Jeff Richman: Solo Artist, Entrepreneur, or Chatterbox?
“ I definitely approached his [Coltrane's] music with respect...time and thought. I wanted each song to retain his unique stamp while adding my own element to it. ”
Guitarist Jeff Richman has worked in the highest echelons of electric jazz for the last two decades, distinguishing himself over a productive career that has spawned more than twelve solo titles and twice as many guest appearances. Recently, he's found a new niche; mastermind producer / arranger / player / instigator of the electric jazz tribute/compilation. Jeff has spearheaded no fewer than three ripping, yet somehow discerning, paeans to Miles, 'Trane and Mahavishnu issued, it seems, en masse,in the last year. Funny, he 's also recently found at work on, but not at the helm of, the two Jimi Hendrix tributes/compilations on Comet Records and a just-released homage to Master Beck, entitled The Loner, on ESC records. The last three mentioned indicate that Richman's roots, no doubt, grow out of the rock gods he admired in his youth.
But what has always distinguished Jeff Richman among his peers is his harmonic path through his runs, shred lightly, if you will, with a sophisticated jazz approach finding angular, yet very lyrical pathways through the simplest or most complex changes. Oh yeah, he's written some pretty mean vamps, slick turnarounds and catchy melodies as well. Long a fixture on the LA guitar and fusion scene, a solar system revolving, in this case around a Potato (LA's "Baked Potato"), Jeff's come up alongside some very highly regarded six-stringed peers. He also tends to attract some pretty heavy cats to join him on his recording and live sessions , including the likes of bassists Jimmy Haslip, Gary Willis, and Abe Laboriel, keyboardists Russell Ferrante, T Lavitz and (renowned producer) Peter Wolf, and drummers Vinny Colaiuta, Steve Smith and Simon Phillips. Jeff's got his own band as well, and it's populated by some equally heavy cats. Let's not even list all the incredible guitarists he's played with, or enlisted for these latest projects. More important to emphasize that Richman stands shoulder to shoulder with any of them, with the current flurry of activity bringing some well-deserved, and overdue, notoriety along with it.
But some of the neatest stuff about Richman runs counter to what you'd think reading these intro paragraphs. For instance, he's recorded for English pop icon Cliff Richard, toured with the Manhattan Transfer, and played on the soundtrack for the Tom Hanks Rock'n'Roll movie, That Thing You Do. Some surprises are even more personal, which is our cue to let Jeff speak for himself.
Allaboutjazz: As a point of introduction, I'd like to let you know that AAJ just doesn't send just anyone on these interview missions Jeff. I must admit I am the proud owner of Himalaya on vinyl.
Jeff Richman: That was released in 1986, almost 20 years ago-unbelievable. I just made a CDR of that the other day, so I've listened to it recently. There's some good stuff on there with Gary Willis and Vinnie Colaiuta. That one has "Pygmy People," which has a very cool vibe on it, a great groove. I usually don't play it anymore but I used to all the time. I just recorded it again for another album (NOTE: the just-released The Loner , a tribute to Jeff Beck released on esc records).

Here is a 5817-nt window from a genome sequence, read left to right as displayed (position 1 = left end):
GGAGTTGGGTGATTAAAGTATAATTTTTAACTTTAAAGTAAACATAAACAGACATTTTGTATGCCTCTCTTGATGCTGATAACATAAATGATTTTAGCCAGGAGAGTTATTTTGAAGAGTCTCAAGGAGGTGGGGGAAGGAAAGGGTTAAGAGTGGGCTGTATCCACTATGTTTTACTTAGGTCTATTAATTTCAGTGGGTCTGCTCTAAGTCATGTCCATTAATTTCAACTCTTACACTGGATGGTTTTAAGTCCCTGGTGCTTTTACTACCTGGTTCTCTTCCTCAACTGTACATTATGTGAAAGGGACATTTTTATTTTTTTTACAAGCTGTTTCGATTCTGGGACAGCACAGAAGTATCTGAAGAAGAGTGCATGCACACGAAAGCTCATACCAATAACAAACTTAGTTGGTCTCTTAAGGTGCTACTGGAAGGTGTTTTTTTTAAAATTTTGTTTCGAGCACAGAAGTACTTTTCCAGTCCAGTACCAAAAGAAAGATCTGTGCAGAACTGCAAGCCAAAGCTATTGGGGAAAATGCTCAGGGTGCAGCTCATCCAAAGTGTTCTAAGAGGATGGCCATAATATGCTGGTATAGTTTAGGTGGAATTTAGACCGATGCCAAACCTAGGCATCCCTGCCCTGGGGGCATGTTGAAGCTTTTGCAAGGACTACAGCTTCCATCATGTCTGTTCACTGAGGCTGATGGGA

AAJ: You've been associated with these monster musicians like Vinnie for many years.
JR: I went to college with him and I hung out with him kind of before he hit big. Now I don't really hang out so much, but if I can get him on something, if he's available, it's just a treat to get him
AAJ: I'm surprised already. I didn't realize you went to Berklee. In my mind you are a west coast guy all the way.
JR: Yeah, well, I went to Berklee. That's where I met Phil Giffin, the guy that's produced all my records. What a great experience! I hooked up with Mike Stern, Pat Metheny, and Bill Frisell, all those people.
AAJ: Just curious, do you happen to remember Randy Roos?
JR: Oh, yeah. I saw him with that band he had all over the place.
AAJ: Orchestra Luna?
JR: Yeah, he was incredible. When I was going to Berklee he was already, like, just doing it.
AAJ: Still is. So, I'm still reeling from the fact you're yet another amazing player who was at Berklee at that time. How did you end up back on the west coast?
JR: I moved to New York after Boston. Let's see I was in Boston from '73-'76 and then I was in New York from '76-'79, another three years. I was having a good time in New York-one of the gigs I got that was really cool was Ray Barretto. What was especially cool is that I started writing music for that band. The first album I ever played on was a Ray Barretto album and I got four of my tunes on there. It was a record called , Can You Feel It. You probably can't even get itit's probably impossible. It was on Atlantic RecordsI think he did two records on Atlantic. That was a great gig.
I just got enough of New York y'know? I grew up in Hawaii...